The Prairie Doc Perspective

Tornado Alley

By Richard P. Holm M.D.

Did you know that three out of four tornadoes in the world happen in the U.S. and that many of them occur in this neck of the woods? Most frequent experiences occur in tornado alley starting early in Texas, and progressively later in the season through the spring and summer up through Oklahoma, Missouri, Kansas, Nebraska, and the Dakotas. That said, tornadoes can happen almost anywhere and at almost any time of the year.

A tornado typically forms when a cold front with wind going one way bumps up against warm moist air going the other way. The theory is that updrafts on one side, and falling rain on the other can start these opposing winds spinning. When one end of the twisting wind is sucked into the updraft of a tall thundercloud, the speed of the whirling is enhanced and becomes concentrated as it tightens down into a funnel, much like a skater spins faster as the arms and legs come in.

About two percent of tornadoes reach speeds of up to 300 mph causing 70 percent of the damage, and 70 percent are minimally destructive, with winds of less than 110 mph.

The major rule to protect oneself from tornadoes is to avoid flying debris. Experts advise avoiding windows, (and not wasting time opening them.) If you are in a sturdy permanent home, go to a lower central windowless room, maybe under a stairwell, or climb into a bathtub. Get low and cover with a mattress or sleeping bag if possible. If in a mall or church, avoid large spaces; find a hallway, bathroom, or smaller windowless room and crouch.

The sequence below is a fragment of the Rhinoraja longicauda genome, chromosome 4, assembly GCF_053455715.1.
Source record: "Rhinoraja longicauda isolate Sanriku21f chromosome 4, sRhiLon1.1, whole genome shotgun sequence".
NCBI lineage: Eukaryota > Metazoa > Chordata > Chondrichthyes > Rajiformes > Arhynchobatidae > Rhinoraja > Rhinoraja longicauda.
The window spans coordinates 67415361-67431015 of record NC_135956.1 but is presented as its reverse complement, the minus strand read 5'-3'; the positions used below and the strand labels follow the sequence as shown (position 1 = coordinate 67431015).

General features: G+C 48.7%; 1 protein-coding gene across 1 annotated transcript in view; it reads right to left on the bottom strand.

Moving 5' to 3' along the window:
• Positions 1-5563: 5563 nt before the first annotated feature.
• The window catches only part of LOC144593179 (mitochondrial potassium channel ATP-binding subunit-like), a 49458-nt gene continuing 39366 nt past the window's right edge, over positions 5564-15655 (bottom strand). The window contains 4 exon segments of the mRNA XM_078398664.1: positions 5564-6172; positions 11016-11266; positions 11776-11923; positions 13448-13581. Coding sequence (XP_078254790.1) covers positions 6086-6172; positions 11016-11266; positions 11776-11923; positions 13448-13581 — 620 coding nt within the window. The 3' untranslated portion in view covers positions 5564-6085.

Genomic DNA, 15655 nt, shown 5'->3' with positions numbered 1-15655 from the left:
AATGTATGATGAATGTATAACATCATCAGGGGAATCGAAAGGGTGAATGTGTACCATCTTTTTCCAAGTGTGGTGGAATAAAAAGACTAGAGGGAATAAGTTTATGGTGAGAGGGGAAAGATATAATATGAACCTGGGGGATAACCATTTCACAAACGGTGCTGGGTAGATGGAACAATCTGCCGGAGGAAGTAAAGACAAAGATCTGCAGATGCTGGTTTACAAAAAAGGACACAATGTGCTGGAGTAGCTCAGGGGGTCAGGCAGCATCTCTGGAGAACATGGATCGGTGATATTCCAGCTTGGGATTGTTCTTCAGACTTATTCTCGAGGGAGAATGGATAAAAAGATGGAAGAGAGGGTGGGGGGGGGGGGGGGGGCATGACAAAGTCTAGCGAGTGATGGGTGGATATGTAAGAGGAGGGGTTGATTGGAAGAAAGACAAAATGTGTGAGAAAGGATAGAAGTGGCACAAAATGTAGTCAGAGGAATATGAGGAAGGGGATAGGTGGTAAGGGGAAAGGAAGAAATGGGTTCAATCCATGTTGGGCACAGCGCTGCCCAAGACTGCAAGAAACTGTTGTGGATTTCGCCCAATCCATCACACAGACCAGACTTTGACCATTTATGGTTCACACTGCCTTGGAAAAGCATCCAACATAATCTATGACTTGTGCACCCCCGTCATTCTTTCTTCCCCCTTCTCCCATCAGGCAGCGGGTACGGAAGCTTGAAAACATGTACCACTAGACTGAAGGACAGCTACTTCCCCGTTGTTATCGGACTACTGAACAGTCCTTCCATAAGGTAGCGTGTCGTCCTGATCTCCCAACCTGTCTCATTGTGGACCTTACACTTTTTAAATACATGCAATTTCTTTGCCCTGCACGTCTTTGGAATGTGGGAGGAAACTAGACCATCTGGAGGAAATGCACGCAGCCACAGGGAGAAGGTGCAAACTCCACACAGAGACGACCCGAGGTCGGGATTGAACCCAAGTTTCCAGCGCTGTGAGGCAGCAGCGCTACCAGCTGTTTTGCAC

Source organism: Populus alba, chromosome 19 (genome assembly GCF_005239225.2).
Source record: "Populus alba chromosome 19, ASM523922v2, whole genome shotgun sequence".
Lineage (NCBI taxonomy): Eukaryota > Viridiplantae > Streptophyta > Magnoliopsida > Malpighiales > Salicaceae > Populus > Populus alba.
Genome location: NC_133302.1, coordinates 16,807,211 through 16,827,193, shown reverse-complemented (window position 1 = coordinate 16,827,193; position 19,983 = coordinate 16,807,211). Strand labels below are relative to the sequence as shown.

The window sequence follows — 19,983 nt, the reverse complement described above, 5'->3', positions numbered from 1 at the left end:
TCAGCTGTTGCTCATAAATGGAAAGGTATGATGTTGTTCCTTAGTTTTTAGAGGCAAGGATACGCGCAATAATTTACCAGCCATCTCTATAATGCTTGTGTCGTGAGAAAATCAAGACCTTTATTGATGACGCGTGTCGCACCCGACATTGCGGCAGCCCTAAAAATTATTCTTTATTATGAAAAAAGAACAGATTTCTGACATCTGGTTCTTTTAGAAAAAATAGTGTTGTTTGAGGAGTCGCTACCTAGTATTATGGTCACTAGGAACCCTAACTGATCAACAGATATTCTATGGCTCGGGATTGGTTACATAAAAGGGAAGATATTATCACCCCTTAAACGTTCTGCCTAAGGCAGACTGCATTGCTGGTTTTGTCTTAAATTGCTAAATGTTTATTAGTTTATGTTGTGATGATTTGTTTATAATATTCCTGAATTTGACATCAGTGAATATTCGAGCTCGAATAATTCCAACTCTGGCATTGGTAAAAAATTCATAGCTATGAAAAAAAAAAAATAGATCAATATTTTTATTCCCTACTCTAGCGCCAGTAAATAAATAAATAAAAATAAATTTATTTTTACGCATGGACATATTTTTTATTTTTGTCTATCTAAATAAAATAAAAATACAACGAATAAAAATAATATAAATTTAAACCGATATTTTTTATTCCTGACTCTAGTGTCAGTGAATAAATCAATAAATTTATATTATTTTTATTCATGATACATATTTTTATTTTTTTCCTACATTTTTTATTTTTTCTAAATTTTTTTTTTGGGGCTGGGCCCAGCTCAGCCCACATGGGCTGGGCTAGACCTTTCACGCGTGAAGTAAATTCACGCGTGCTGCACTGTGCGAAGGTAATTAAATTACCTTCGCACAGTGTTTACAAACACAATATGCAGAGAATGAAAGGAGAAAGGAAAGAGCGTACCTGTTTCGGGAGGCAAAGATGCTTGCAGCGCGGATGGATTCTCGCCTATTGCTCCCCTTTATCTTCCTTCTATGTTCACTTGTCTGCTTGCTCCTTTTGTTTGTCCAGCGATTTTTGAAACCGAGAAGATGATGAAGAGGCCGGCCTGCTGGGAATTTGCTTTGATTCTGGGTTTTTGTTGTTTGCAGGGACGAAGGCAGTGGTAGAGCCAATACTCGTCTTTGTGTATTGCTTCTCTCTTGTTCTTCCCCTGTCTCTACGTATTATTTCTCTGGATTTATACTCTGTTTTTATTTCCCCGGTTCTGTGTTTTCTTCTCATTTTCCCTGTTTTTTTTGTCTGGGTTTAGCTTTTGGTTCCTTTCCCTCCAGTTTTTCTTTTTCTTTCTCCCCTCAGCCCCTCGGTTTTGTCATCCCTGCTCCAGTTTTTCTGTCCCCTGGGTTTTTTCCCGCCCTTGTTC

If you are in a mobile home or a vehicle of any kind, get out, as these are all extremely dangerous in a tornado. In a vehicle, if you can safely drive away, do so. Otherwise get off the road, get out and away from anything that can roll over or fall on you. If you cannot find a permanent sturdy building, you are safer in a lower spot or ditch away from cars or trees. Lie flat or crouch; face down, with your arms covering your head. Avoid bridges as they offer little protection against flying debris.

It is wise to make a plan and be prepared since we live in tornado alley.

Dr. Rick Holm wrote this Prairie Doc Perspective for “On Call®,” a weekly program where medical professionals discuss health concerns for the general public.  “On Call®” is produced by the Healing Words Foundation in association with the South Dakota State University Journalism Department. “On Call®” airs Thursdays on South Dakota Public Broadcasting-Television at 7 p.m. Central, 6 p.m. Mountain. Visit us at 

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